Tuesday, December 10, 2013
Selling Books To Those Who Sell To Bookstores
I had the opportunity to sit in on a day’s worth of publisher presentations to a distributor’s sales force, listening to each publisher “sell” their upcoming spring list of new titles to those who are in the trenches and hand-selling to bookstores. It was quite interesting—on many levels—and revealing of the publishing industry’s style of doing things.
The sales reps asked good questions and offered advice on pricing, formats, publishing timelines, discount plans, etc. Too often, publishers operate in a vacuum but when they hear from those who know the market better than anyone, they seem to feel relieved and empowered.
What’s interesting is that many of the sales reps are 40 and over, as are the publishers. The publishing decisions that get made seem to be influenced by middle-aged individuals. Perhaps they are uniquely positioned—not too old to be out of touch, not too young to lack perspective.
The publishers still—at least these smaller ones—use paper catalogs and present to a room filled with people looking for ammunition to take to the stores. Each title is presented with a sense of hope and conviction. A consumer would want to buy every single title, right?
Decisions are being made all of the time—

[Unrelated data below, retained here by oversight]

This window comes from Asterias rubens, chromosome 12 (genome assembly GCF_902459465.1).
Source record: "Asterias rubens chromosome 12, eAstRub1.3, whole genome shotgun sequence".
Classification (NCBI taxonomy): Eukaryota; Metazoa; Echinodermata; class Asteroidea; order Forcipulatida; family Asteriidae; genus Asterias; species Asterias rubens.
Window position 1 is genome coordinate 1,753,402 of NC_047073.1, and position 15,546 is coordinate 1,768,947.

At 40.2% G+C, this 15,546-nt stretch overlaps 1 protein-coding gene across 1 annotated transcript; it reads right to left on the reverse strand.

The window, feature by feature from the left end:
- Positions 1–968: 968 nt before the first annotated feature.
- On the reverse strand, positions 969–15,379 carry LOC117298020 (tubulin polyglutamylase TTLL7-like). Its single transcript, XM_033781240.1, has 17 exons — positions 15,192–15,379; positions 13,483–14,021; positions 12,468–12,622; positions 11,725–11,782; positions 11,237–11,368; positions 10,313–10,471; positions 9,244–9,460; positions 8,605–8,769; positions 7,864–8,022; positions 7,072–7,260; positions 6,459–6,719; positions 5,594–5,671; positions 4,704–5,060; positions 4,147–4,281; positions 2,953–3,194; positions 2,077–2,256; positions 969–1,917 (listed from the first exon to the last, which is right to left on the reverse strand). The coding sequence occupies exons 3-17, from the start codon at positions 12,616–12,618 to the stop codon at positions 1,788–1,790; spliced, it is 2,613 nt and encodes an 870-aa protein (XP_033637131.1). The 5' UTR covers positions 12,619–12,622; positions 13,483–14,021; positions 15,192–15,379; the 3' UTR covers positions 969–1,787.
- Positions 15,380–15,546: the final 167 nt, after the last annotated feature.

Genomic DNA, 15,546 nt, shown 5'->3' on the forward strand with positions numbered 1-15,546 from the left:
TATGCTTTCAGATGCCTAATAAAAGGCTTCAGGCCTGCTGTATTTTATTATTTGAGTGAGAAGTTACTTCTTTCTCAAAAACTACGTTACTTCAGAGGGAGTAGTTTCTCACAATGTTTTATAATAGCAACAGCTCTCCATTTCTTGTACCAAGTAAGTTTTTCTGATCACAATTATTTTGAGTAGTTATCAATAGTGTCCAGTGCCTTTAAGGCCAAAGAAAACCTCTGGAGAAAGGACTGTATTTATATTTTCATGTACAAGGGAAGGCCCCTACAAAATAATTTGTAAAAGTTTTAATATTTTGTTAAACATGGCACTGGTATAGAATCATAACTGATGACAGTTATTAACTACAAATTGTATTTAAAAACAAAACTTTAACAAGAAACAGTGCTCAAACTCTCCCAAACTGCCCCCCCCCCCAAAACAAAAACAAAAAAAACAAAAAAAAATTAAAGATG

*Publishers decide what to publish.
*Sales reps decide what to push to stores.
*Stores decide what to make available to consumers.
*Consumers determine what to purchase.
*Authors then decide what to write about.
Each of these books screams for a reader, for a following. Each of these books, at the sales conference, is given a champion the way a proud parent discusses his or her child. For today, at least, every book has great potential and comes across as valued.
This is the honeymoon period, where goodwill and optimism fill the room.
Then comes reality.
*Books get delayed or cancelled. Suggested changes on price or content aren’t done.
*The book, in its final form, is not as impressive as it was envisioned.
*The PR plans that were promised, didn’t materialize.
*The competitiveness of the marketplace pushes some of these books to the side.
Publishing is like a sport. At the beginning of say, the football season, every NFL team boasts of making the right personnel changes to compete for a Super Bowl berth. Fans feed a frenzy of unwarranted enthusiasm. The media pumps up the local team.
Then the games get played.
And week by week the truth settles things. Stark reality replaces hope and hype. Season over.
The publishing world regroups and forges ahead to the next season with renewed plans for victory. Soon the facts will tell us of the winners and losers but today everyone is a winner.
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Brian Feinblum’s views, opinions, and ideas expressed in this blog are his alone and not that of his employer, Media Connect, the nation’s largest book promoter. You can follow him on Twitter @theprexpert and email him at email@example.com. He feels more important when discussed in the third-person. This is copyrighted by BookMarketingBuzzBlog © 2013